The question in view here is the relationship between the righteousness of God (justice, justification) and judgement (condemnation, destruction).

Rutledge moves on in the final section of this chapter to discuss justice / righteousness.

You may be aware that these two very different English words come from the same Greek word group. Justify, justification, righteousness, just, justice, righteous are all derived from the same root in Greek

So justice and righteousness are effectively, in the NT, the same thing. But we do not read them that way in English. We tend to think of the ‘righteousness of God’ as his holiness often in contrast to our unrighteousness / unholiness (pre-conversion Luther)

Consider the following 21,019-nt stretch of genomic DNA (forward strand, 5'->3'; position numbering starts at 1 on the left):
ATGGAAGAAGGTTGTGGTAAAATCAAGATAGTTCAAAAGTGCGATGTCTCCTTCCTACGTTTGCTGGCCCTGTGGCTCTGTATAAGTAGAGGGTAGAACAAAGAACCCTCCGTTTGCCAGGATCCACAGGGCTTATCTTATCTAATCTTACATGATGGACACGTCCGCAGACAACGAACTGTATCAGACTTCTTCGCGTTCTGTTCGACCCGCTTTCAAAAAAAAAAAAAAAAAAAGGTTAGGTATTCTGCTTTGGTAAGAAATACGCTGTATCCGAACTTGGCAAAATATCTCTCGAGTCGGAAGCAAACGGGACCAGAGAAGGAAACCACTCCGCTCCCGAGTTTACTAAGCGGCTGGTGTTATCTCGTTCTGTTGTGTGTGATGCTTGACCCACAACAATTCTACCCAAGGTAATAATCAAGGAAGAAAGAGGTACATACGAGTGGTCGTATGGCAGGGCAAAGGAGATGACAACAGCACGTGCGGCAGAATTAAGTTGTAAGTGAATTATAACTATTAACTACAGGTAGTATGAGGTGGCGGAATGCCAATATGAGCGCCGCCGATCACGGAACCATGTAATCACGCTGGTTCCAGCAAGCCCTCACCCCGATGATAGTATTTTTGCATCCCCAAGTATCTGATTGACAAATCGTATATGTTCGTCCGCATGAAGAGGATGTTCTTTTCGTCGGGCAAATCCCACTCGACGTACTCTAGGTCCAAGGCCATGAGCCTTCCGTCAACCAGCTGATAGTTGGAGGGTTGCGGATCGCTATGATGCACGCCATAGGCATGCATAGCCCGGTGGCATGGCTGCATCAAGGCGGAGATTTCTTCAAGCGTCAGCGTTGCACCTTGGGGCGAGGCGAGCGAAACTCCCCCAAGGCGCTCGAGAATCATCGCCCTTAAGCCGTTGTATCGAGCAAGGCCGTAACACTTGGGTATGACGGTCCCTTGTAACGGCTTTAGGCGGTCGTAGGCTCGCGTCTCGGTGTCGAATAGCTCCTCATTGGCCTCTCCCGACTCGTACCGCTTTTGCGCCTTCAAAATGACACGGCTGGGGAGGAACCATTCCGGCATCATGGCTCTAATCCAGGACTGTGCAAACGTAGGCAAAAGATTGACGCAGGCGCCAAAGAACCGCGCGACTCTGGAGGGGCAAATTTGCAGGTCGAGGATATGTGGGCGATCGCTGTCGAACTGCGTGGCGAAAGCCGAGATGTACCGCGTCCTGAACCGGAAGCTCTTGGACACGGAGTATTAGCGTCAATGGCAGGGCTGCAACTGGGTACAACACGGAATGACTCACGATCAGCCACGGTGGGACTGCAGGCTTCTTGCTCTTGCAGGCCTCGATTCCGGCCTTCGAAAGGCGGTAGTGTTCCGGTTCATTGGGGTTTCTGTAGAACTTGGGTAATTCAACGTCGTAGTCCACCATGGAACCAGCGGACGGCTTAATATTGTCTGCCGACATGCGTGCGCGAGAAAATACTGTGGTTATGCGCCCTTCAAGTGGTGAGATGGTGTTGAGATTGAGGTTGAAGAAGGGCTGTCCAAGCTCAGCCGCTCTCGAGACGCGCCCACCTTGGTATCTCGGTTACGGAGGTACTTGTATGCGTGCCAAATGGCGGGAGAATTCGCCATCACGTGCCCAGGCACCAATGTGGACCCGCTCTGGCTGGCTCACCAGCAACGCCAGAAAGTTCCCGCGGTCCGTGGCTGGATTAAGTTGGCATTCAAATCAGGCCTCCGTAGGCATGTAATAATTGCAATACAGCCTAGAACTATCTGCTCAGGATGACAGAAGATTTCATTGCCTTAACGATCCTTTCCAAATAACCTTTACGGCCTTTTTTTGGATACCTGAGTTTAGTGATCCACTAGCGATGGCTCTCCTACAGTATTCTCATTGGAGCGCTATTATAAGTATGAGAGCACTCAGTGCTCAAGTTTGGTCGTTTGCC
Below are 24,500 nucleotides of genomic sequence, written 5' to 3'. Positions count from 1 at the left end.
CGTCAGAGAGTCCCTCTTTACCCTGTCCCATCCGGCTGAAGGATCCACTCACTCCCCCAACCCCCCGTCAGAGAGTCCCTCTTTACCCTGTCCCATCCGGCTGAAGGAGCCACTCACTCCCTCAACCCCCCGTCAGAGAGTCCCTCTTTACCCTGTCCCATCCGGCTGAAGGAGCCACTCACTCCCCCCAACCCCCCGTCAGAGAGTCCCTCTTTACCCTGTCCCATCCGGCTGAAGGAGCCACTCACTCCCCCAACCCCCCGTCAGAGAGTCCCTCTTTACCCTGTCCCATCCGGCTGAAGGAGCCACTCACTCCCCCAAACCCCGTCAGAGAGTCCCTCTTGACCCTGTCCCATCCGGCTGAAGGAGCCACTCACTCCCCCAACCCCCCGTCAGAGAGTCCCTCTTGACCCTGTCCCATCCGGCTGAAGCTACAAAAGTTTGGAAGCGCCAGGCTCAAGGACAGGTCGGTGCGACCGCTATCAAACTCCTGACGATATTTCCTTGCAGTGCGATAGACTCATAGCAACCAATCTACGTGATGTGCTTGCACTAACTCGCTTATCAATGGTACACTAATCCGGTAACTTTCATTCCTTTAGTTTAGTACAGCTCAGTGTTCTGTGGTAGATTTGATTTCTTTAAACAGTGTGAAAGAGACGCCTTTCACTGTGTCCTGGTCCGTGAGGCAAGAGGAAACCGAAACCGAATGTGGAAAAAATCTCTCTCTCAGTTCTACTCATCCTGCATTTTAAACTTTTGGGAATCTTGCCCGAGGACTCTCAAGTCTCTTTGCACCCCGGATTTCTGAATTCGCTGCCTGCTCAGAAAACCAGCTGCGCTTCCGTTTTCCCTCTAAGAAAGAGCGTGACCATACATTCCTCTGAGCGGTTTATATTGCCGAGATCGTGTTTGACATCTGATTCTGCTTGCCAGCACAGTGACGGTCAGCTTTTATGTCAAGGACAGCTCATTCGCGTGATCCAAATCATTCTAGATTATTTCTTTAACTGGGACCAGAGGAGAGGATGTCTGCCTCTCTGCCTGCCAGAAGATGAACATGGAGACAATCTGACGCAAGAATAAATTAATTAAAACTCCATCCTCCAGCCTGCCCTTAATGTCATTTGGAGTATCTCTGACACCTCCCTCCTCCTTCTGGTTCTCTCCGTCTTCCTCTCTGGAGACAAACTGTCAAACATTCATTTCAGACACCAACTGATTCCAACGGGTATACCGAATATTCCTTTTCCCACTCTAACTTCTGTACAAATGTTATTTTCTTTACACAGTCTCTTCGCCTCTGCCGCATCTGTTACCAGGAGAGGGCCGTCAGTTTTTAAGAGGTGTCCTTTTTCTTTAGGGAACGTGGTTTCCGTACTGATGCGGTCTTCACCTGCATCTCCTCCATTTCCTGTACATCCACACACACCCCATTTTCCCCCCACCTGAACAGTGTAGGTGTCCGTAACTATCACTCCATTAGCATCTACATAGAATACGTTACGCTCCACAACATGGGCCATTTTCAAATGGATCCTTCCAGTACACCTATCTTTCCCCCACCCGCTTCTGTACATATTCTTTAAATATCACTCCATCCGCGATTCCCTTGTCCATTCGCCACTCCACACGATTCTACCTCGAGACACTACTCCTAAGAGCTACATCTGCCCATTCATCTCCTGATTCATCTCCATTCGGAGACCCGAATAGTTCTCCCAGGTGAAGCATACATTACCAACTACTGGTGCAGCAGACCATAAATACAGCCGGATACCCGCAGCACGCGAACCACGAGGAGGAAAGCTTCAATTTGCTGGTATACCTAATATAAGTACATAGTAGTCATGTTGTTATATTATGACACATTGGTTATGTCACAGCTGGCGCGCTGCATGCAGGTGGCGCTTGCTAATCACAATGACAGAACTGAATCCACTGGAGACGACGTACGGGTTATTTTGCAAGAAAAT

But the crucial thing to grasp here is that God’s righteousness is best understood as a VERB not a noun. It refers to the power of God to make things right. He acts ‘rightly’ to ‘rightify’ we may say.

This is why Rutledge prefers ‘rectification’ instead of ‘justification’ – it better captures this sense of God putting things right.

So, what difference does this make? Well, two aspects of God’s righteousness are brought out

  1. God’s Righteousness as loving pursuit

Rutledge gives the example of Hosea 11 – Yahweh pursuing his Bride in order to restore their relationship. So we can think of God’s righteousness in more relational and restorative terms than that of the law court.

The righteousness of God is not a static, remorseless attribute against which human beings fling themselves in vain. Nor is it like that of a judge who dispenses impersonal justice according to some legal norm. (136)

  1. God’s righteousness as ‘aggressive action’